In other words, the varnish provides some important information about the craftsman standards with which it was made, but beyond that, there are another few details which also help you assess an instrument's quality. Special tools and extensive experience are both needed to review important acoustic characteristics such as how the thickness of the top and back were crafted. However, even lay people can often see for themselves whether the scroll and the purfling were made carefully and by hand. On an old violin, these parts serve as a good point of orientation, even though they do not provide any information about the violin's musical properties. Once again, however, the Italian violin-making tradition offers numerous exceptions to the rule, dating all the way back to famous masters such as Guarneri del Gesù. Some such instruments show very sloppily crafted details but still possess an exceptional sound. Another exception to the rule is the manufactured work from the French violin-making town of Mirecourt, which was created with the objective of providing instruments that were as good and as affordable as possible. Particularly in the 19th century and the fin de siècle period, these violins sometimes only had traced-on purfling, which significantly decreased the time needed to produce them. Nevertheless, amongst these violins there are several instruments with a truly good sound and outstanding playing characteristics which are certainly adequate for the standards of an advanced student musician. And of course, there are luthiers who emphasise the overall "cosmetics" of an instrument at the expense of its musical quality. The result is that sometimes there are exquisite-looking violins with features such as a meticulously carved scroll, complicated purfling and perfectly executed antiqued varnish, but their sound is mediocre. In assessing violins, an important rule of thumb is never to focus on a single characteristic by itself, but rather to look at the instrument in its entirety.
Last but not least, older violins, violas and especially the large cellos commonly have undergone repairs, which themselves do affect the value of a stringed instrument and can be a sign of quality work. For example, bushed and reworked peg holes usually indicate that the instrument was in use for a long time and was frequently tuned, which in turn meant that the peg holes expanded due to the friction from the pegs and thus had to be readjusted. Furthermore, a new neck or new scroll is no longer considered to be damage that lowers the value of an instrument; instead, this confirms that the violin was good enough to justify such extensive maintenance work. This is also true of cracks in the top, back or ribs, as long as the repairs were done properly and do not have an effect on the sound. The quality of these repairs can often be a good signal about the instrument's value, and highly respected restorers often sign their work by applying their own label in the violin's body.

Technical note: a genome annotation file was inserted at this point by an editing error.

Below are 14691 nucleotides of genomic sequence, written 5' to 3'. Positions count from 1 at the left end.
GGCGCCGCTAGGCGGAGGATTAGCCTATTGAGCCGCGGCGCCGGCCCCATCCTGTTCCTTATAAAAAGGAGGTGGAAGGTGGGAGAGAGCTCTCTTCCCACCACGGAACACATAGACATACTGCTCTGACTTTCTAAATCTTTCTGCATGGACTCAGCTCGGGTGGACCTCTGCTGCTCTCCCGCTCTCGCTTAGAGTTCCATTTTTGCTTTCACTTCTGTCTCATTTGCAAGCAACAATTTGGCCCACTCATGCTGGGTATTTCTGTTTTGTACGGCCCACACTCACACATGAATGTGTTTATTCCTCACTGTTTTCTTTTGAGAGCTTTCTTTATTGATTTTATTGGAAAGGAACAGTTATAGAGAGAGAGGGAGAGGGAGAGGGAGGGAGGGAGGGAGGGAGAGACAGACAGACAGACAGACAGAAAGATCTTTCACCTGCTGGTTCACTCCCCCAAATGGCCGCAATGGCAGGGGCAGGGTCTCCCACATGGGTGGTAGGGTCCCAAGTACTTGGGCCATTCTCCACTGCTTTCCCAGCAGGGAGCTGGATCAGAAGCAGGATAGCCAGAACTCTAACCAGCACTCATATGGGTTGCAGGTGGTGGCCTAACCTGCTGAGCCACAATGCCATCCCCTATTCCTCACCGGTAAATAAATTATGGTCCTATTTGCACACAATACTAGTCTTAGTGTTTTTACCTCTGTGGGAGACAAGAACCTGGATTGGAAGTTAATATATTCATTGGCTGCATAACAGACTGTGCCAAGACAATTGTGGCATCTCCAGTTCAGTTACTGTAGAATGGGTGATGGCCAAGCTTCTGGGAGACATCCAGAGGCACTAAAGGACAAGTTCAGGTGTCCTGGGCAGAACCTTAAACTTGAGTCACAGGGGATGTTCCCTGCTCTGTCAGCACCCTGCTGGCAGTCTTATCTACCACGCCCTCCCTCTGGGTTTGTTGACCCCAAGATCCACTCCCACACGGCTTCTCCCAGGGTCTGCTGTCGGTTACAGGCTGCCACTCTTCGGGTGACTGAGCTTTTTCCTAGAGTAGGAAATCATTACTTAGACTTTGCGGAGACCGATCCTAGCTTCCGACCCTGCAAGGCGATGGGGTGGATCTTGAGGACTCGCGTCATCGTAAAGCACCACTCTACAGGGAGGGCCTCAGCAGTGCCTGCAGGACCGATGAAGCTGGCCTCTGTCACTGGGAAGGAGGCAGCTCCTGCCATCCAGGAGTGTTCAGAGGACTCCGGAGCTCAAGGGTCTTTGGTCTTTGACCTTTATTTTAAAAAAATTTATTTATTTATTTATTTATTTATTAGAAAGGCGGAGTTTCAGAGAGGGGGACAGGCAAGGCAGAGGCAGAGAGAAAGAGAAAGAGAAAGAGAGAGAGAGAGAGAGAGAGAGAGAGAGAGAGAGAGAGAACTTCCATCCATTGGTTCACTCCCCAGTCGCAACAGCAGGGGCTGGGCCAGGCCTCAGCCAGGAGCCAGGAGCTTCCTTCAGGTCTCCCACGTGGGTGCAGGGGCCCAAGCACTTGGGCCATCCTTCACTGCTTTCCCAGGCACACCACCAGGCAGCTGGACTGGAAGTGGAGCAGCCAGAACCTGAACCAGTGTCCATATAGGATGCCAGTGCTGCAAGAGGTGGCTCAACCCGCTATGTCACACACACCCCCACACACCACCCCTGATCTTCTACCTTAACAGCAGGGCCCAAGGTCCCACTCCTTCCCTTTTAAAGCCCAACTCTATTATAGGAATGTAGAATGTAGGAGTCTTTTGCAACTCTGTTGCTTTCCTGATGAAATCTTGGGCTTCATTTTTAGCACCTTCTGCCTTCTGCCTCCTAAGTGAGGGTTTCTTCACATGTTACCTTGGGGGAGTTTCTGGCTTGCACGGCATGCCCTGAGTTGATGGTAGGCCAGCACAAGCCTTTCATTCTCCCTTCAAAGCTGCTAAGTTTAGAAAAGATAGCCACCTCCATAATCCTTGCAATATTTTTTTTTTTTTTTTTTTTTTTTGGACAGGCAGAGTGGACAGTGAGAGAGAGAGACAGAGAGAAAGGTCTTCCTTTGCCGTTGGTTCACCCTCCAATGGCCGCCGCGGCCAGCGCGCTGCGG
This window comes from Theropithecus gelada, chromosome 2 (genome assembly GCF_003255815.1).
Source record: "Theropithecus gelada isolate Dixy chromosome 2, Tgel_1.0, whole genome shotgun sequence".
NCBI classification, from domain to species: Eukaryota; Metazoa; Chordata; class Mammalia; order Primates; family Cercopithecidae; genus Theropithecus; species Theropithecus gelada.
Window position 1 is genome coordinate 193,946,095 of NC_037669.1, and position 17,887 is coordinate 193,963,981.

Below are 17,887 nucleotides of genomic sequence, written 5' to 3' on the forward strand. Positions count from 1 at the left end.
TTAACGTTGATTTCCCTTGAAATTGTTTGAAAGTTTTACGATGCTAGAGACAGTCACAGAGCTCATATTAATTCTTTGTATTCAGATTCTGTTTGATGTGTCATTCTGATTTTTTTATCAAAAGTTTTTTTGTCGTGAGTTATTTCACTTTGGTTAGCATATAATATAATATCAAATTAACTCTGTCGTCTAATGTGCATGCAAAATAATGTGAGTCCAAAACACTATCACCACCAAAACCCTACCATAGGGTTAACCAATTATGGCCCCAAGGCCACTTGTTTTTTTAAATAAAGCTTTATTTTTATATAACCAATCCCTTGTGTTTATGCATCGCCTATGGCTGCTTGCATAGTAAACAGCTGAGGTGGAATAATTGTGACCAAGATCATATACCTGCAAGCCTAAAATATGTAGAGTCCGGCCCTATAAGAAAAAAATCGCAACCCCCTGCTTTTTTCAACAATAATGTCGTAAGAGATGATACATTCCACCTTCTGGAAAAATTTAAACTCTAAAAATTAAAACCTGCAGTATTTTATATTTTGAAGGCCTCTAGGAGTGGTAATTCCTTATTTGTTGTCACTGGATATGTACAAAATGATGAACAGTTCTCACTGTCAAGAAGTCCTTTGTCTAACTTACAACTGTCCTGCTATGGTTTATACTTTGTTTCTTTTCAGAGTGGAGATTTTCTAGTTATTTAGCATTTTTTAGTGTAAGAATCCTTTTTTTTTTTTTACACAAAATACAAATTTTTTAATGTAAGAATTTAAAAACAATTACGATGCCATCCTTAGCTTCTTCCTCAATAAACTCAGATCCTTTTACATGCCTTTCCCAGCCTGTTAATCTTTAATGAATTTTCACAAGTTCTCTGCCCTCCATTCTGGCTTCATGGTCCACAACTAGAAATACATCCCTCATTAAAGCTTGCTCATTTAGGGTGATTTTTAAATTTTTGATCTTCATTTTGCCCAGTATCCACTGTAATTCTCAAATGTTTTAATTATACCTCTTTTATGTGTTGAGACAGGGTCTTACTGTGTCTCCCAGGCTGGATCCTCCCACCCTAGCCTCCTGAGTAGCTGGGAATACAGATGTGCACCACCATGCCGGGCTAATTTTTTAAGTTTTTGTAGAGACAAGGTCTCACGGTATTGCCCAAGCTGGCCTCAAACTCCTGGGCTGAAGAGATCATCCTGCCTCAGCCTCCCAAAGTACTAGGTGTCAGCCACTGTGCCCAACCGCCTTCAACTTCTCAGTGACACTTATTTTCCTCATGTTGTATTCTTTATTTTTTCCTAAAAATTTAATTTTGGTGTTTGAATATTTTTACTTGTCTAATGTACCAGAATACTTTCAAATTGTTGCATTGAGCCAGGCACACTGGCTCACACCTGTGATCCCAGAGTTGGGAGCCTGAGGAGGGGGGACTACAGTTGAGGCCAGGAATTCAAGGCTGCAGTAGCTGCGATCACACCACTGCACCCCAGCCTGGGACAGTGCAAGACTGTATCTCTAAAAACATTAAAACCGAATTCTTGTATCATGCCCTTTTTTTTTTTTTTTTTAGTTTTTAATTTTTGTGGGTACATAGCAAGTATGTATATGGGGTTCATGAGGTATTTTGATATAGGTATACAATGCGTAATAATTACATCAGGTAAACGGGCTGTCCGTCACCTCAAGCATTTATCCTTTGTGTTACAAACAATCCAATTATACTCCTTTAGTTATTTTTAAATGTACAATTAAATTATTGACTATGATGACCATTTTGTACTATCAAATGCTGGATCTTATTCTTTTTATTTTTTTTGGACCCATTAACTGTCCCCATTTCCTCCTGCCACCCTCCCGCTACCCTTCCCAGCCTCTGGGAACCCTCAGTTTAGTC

For those who see their violin as a musical instrument (as opposed to a decorative object), once the material and craftsmanship have been assessed, the next step is to examine the sound and playing characteristics. It goes without saying that individual preferences and personal prerequisites are the most important factor here: everything from the volume of the instrument's voice to its timbre all the way to its response depends on who is playing the violin and what musical goals they have.
In the Corilon online catalogue, we place great importance on presenting an accurate description of each instrument's acoustic character, and we further document its sound with an audio clip to provide an initial point of orientation. By offering an extended return policy, we also provide additional security as you explore the musical personality of your instrument.
2. The age and provenance of a violin